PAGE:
Collection of carvings tell tales of Arctic justice

This carving from the late 1960s shows a traditional adoption, validated in 1969 by Justice J.H. Sissons of the Northwest Territories. It’s among the carvings from the Sissons-Morrow collection of Inuit carvings from the N.W.T., currently on display at the Nunavut Court of Justice in Iqaluit. That collection began in 1956 when Kaotak, a man found not guilty of killing his father, presented Sissons with a carving depicting the trial. After that, Sissons would commission local carvers to depict cases in stone, ivory, caribou antler, soapstone and metal. Later, Justice William J. Morrow continued the collection. (Photo by Jane George)

By Jane George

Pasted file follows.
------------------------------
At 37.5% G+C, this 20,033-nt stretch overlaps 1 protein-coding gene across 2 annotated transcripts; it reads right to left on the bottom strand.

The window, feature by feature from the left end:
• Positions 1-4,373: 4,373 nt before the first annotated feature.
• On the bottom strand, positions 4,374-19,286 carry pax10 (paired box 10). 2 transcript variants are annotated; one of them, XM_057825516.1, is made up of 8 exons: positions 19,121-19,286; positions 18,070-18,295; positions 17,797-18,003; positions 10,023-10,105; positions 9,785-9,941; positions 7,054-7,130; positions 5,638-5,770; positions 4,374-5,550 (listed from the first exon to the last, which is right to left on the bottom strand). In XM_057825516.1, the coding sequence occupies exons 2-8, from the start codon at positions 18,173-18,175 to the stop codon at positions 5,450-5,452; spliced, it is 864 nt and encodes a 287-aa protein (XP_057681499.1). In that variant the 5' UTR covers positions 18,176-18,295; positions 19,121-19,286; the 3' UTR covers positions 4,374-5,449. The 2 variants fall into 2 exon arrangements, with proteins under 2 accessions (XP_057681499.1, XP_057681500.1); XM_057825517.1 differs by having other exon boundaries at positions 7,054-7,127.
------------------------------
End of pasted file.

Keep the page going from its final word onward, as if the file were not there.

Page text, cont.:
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(2) Comments:

  1. Posted by Whit Fraser on

    It became known as the S&M collection. I have a picture in my book True North Rising in the chapter Colonial Justice, a hunter Tootalik, aiming his rifle at three polar bears. Judge Morrow’s memento to himself, and a reminder to everybody else of the good old days, where sovereignty and colonialism trumped justice and Indigenous rights.

  2. Posted by William Flowers on

    There is a book by Dorothy Harley Eber, that I have recommended to many people, which recounts the stories involved in many cases adjudicated by Justice Jack Sissons. It is called Images of Justice and is a really good read.

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